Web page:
It is possible that fabrication of a human figurine involved first differentiating a "head" from a "body" of material and then following an essentially logical time-factored sequence which might remain unfinished. Both the autogenous hypothesis and the evidence of these pieces, if they are unfinished, predict that this emergent process began with the head, the seat of visual self-awareness, and then employed the sequential movements necessary for complete visual self-inspection with attention focused last on the central parts of a woman's body involved in reproduction. Pregnancy and self-inspection both involve sequential stages whose typical time-factored progress might well be revealed in the processes preserved in unfinished pieces. During pregnancy, some parts of the body change while others remain the same, and the parts which undergo the most change appear to be defined last in the fabrication process. 

2. Superior anterior or upper frontal surface of body. Standing erect with the head bowed presents to a woman's eye a strongly foreshortened view of the upper frontal surface of the thorax and abdomen, while the breasts, being close to the eyes, will loom large in the visual field. Creation from this perspective provides a parsimonious explanation for the voluminousness and distinctive pendulous elongation routinely observed in the breasts of PKG-style figurines.14 When looked at from above, as a woman observes herself, the breasts of PKG-style figurines assume the natural proportions of the average modern woman of childbearing age. For example, the dimensions of the breasts of the off-illustrated Venus of Willendorf are comparable to those of a 26-year-old mother-to-be with a 34C bust (see fig. 5). When foreshortened from above, even the apparent hypertrophic dimensions of the Venus of Lespugue and the best-preserved figurine from Dolní Vestonice enter into a reasonably normal, albeit buxom, range (see fig. 6). In addition, the fact that the true thickness of the upper body cannot be experienced by self-viewing is logically consistent with the abnormal thinness seen in the torsos of many PKG-style figurines (see fig. 3). 

FIG. 5. Autogenous visual information of the upper body. Top, photographic simulation of what a six-months-pregnant 26-year-old Caucasian female of average weight sees when looking down while standing erect; bottom, same view of Willendorf no. 1 (cast).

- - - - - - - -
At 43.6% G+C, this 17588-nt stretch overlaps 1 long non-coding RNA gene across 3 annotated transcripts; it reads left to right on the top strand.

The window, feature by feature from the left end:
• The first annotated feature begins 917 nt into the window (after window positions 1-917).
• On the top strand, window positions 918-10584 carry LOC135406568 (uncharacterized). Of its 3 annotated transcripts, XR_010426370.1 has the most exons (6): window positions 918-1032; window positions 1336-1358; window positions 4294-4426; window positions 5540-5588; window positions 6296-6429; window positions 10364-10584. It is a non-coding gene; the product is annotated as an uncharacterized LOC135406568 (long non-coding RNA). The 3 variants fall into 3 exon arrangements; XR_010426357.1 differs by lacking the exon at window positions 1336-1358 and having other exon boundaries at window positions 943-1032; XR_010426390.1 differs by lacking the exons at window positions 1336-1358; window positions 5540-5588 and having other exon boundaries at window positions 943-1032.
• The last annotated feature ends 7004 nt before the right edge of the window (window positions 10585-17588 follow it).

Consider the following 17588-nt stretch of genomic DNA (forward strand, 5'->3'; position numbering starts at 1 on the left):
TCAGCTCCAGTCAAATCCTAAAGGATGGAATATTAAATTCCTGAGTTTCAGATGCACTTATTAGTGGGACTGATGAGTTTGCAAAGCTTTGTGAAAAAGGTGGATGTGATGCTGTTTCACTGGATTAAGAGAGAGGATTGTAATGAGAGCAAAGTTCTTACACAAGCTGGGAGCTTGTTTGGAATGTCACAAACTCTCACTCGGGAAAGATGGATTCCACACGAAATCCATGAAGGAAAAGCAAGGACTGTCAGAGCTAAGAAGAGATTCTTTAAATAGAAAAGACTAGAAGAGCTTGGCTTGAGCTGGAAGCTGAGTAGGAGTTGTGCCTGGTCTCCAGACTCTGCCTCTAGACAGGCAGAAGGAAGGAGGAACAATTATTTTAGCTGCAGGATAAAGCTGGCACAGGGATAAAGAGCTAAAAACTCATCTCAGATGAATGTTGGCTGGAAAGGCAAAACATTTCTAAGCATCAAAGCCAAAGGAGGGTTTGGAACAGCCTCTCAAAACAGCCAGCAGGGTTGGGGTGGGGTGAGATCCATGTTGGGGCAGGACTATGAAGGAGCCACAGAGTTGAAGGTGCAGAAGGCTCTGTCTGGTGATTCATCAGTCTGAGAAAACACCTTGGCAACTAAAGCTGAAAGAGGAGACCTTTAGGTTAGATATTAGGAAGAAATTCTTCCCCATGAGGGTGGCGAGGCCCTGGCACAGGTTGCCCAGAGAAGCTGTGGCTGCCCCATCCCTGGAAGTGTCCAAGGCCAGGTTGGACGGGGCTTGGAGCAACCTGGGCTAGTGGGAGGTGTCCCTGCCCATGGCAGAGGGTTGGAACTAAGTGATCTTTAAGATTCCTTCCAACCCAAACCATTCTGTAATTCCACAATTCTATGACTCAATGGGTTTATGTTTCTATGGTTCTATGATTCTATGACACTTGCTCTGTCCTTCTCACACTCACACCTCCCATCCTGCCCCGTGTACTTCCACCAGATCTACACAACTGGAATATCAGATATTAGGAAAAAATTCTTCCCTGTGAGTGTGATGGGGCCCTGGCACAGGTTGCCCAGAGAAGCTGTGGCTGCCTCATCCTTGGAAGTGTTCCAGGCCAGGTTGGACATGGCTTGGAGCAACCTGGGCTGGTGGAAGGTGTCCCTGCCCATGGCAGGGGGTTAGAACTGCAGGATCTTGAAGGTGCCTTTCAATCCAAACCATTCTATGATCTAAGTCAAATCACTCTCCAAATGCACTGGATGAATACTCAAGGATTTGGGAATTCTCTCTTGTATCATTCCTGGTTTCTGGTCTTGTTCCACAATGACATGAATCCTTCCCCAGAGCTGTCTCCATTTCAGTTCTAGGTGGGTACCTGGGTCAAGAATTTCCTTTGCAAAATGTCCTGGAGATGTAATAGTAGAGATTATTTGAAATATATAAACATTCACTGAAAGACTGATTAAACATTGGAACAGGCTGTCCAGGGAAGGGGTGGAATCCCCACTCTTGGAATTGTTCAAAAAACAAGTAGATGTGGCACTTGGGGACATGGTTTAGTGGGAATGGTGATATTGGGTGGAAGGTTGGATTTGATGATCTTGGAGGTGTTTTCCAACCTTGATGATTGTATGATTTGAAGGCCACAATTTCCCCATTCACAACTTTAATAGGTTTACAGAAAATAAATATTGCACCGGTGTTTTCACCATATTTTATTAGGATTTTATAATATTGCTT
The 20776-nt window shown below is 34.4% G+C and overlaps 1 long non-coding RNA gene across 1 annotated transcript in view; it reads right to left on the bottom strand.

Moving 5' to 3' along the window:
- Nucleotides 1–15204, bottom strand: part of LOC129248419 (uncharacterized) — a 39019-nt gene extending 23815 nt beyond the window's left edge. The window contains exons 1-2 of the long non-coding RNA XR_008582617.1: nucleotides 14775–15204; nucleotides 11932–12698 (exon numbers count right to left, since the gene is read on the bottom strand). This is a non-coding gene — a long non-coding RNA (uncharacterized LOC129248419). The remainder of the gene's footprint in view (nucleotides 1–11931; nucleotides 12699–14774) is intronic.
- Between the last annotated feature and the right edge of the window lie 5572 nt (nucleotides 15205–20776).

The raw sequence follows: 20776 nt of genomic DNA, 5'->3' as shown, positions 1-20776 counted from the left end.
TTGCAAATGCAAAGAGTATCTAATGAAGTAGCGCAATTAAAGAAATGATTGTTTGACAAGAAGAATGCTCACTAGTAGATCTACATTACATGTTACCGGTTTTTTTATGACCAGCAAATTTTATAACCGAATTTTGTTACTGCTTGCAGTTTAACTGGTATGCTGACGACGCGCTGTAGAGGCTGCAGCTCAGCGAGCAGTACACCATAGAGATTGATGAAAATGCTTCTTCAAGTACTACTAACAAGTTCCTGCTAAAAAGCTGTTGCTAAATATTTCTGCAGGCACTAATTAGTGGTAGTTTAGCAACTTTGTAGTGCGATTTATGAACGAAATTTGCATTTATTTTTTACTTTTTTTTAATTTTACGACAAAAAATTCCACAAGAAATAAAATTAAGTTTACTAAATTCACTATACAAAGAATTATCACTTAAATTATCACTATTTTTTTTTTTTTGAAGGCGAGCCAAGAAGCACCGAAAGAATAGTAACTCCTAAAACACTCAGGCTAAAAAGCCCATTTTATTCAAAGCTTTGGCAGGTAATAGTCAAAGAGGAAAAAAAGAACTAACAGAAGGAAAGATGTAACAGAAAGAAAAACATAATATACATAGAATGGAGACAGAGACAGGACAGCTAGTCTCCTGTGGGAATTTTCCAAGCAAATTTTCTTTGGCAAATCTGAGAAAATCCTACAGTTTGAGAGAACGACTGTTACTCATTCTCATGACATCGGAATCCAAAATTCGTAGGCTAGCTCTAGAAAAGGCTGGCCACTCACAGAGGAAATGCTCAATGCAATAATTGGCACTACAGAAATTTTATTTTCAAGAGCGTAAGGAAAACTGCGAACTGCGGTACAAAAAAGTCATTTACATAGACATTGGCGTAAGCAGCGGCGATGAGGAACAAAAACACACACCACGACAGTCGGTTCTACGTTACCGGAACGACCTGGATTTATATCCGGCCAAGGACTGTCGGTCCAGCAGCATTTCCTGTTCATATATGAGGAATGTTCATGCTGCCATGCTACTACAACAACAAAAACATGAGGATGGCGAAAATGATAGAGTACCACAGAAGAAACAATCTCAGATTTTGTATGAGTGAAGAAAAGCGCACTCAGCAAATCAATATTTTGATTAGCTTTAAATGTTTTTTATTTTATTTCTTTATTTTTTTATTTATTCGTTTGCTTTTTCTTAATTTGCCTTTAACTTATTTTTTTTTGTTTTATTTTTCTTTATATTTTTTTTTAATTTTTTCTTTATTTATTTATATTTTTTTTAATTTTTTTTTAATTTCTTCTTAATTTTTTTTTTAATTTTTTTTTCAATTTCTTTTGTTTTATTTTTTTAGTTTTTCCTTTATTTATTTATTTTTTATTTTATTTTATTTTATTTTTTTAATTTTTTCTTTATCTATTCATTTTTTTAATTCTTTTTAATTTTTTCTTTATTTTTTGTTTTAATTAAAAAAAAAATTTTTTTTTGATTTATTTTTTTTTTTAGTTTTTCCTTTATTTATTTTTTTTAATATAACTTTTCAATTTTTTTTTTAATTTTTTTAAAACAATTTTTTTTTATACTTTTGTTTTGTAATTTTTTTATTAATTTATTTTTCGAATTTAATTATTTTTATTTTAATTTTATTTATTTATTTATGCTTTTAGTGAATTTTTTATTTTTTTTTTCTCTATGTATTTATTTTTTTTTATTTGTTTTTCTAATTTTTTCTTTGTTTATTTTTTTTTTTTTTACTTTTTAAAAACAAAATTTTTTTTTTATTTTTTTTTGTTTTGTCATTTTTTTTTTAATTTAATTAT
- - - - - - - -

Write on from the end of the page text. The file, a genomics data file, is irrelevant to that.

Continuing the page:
FIG. 6. Oblique aerial views of front body surfaces. Top, 30-year-old Caucasian female, four months pregnant; bottom, same view of figurine from Lespugue (cast).

When viewed from above, most other apparent anatomical distortions or omissions of the upper body undergo similar realistic transformations. For example, PKG-style figurines commonly have what seems to be only an ill-proportioned, sharply tapering fragment of the upper arm represented, with the forearm merging into the side of the body. However, in looking down with arms at the side, a woman does see only the foreshortened front surface of her upper arm, with the forearms normally occluded below the breasts. Another convention explained by the foreshortening and occluding effect of a self-viewing perspective is the unnaturally large, elliptical navel located too close to the pubic triangle in several figurines.15 The annular depression surrounding the navel proper, seen obliquely from above, projects just this size ellipse, and when pregnant a woman cannot see the abdomen below the navel. 

Also, the dual role of hands and arms as both agent of fabrication and model could relate to their variability and infrequent representation. Being in constant motion, they have no fixed point of regard in the visual field and perhaps in human memory. When arm and hands are crossed over the breasts, they present their narrowest aspect to the eye in an edge-on view, which suggests a rational origin for even the unusual thin "filiform" or threadlike arms of the well-known pieces from Lespugue and Willendorf. 16 

3. Inferior anterior or lower frontal surface of body.  A correctly foreshortened representation of the lower body seen from above would shrink or narrow toward the feet as if its true height had been compressed. Only the autogenous hypothesis renders sensible the compressed stature (or atrophy) of the lower body, including the diminutive feet, preserved in some PKG-style figurines. The lower body and feet are optically correct for the point of view employed in their representation.17 

It is also a fact that for a pregnant woman, inspection of the upper "half" of the body terminates at the navel with the curving outline of the distending abdomen. She must bend at the waist to bring her lower "half" into view. Thus the gravid female's direct visual experience of her full-length body involves combining two discrete views which meet at the abdomen near the level of the navel-which also, contrary to anatomical fact, appears to be the widest part of the body. When she looks down over the intervening mass of her growing abdomen, she does not see that the vertical midpoint and greatest physical width of her body really intersect at the level of the hip joint. The apparent misrepresentation of height and width routinely seen in PKG-style images is actually a sensible symmetrical combination of these otherwise discontinuous views. The necessity of uniting the two views from above and below the intervening mass of the woman's pregnant abdomen apparently produced the recurrent "lozenge composition" and the apparently incorrect proportions on which it is based (see fig 7). 

FIG. 7. Leroi-Gourhan's "lozenge composition," a product of the mental combination necessary to create a full-length image from the separate views required by female self-inspection of front body surfaces.